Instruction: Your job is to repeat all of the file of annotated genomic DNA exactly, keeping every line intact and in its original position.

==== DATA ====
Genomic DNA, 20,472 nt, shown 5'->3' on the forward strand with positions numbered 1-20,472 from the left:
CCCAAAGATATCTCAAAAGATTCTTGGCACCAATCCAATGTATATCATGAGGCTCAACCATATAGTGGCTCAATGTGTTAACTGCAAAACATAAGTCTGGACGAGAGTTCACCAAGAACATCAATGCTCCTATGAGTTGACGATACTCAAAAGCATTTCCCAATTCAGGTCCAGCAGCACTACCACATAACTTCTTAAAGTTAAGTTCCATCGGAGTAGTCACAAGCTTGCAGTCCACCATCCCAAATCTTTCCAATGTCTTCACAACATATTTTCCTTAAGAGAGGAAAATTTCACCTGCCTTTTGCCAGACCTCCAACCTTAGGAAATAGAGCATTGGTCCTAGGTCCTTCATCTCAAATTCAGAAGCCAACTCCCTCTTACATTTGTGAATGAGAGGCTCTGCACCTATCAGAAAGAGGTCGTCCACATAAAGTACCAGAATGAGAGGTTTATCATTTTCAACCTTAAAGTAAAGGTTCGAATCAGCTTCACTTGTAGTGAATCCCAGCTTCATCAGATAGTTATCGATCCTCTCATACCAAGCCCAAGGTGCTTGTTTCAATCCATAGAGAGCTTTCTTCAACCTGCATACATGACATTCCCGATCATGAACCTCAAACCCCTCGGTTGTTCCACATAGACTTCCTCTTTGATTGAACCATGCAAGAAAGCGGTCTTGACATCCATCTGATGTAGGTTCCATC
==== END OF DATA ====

Genomic DNA, 20,472 nt, shown 5'->3' on the forward strand with positions numbered 1-20,472 from the left:
CCCAAAGATATCTCAAAAGATTCTTGGCACCAATCCAATGTATATCATGAGGCTCAACCATATAGTGGCTCAATGTGTTAACTGCAAAACATAAGTCTGGACGAGAGTTCACCAAGAACATCAATGCTCCTATGAGTTGACGATACTCAAAAGCATTTCCCAATTCAGGTCCAGCAGCACTACCACATAACTTCTTAAAGTTAAGTTCCATCGGAGTAGTCACAAGCTTGCAGTCCACCATCCCAAATCTTTCCAATGTCTTCACAACATATTTTCCTTAAGAGAGGAAAATTTCACCTGCCTTTTGCCAGACCTCCAACCTTAGGAAATAGAGCATTGGTCCTAGGTCCTTCATCTCAAATTCAGAAGCCAACTCCCTCTTACATTTGTGAATGAGAGGCTCTGCACCTATCAGAAAGAGGTCGTCCACATAAAGTACCAGAATGAGAGGTTTATCATTTTCAACCTTAAAGTAAAGGTTCGAATCAGCTTCACTTGTAGTGAATCCCAGCTTCATCAGATAGTTATCGATCCTCTCATACCAAGCCCAAGGTGCTTGTTTCAATCCATAGAGAGCTTTCTTCAACCTGCATACATGACATTCCCGATCATGAACCTCAAACCCCTCGGTTGTTCCACATAGACTTCCTCTTTGATTGAACCATGCAAGAAAGCGGTCTTGACATCCATCTGATGTAGGTTCCATC